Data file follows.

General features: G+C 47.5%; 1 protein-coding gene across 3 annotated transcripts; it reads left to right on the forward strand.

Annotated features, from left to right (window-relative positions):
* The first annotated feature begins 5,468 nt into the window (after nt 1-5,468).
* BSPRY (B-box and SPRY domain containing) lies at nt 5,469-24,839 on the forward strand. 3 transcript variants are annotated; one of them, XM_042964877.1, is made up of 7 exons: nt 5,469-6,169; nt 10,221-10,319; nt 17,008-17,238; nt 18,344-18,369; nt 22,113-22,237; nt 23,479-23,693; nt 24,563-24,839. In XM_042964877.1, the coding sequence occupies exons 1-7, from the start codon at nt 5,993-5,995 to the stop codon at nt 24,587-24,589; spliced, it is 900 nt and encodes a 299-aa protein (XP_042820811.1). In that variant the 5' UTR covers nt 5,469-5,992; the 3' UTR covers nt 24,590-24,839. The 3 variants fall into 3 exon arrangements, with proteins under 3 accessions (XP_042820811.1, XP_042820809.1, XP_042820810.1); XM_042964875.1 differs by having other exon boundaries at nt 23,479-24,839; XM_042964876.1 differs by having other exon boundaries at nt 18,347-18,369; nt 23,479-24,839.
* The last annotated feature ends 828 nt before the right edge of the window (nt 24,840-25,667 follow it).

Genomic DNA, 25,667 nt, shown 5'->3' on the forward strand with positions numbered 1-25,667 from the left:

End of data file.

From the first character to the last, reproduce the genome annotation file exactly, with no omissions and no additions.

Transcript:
General features: G+C 47.5%; 1 protein-coding gene across 3 annotated transcripts; it reads left to right on the forward strand.

Annotated features, from left to right (window-relative positions):
* The first annotated feature begins 5,468 nt into the window (after nt 1-5,468).
* BSPRY (B-box and SPRY domain containing) lies at nt 5,469-24,839 on the forward strand. 3 transcript variants are annotated; one of them, XM_042964877.1, is made up of 7 exons: nt 5,469-6,169; nt 10,221-10,319; nt 17,008-17,238; nt 18,344-18,369; nt 22,113-22,237; nt 23,479-23,693; nt 24,563-24,839. In XM_042964877.1, the coding sequence occupies exons 1-7, from the start codon at nt 5,993-5,995 to the stop codon at nt 24,587-24,589; spliced, it is 900 nt and encodes a 299-aa protein (XP_042820811.1). In that variant the 5' UTR covers nt 5,469-5,992; the 3' UTR covers nt 24,590-24,839. The 3 variants fall into 3 exon arrangements, with proteins under 3 accessions (XP_042820811.1, XP_042820809.1, XP_042820810.1); XM_042964875.1 differs by having other exon boundaries at nt 23,479-24,839; XM_042964876.1 differs by having other exon boundaries at nt 18,347-18,369; nt 23,479-24,839.
* The last annotated feature ends 828 nt before the right edge of the window (nt 24,840-25,667 follow it).

Genomic DNA, 25,667 nt, shown 5'->3' on the forward strand with positions numbered 1-25,667 from the left: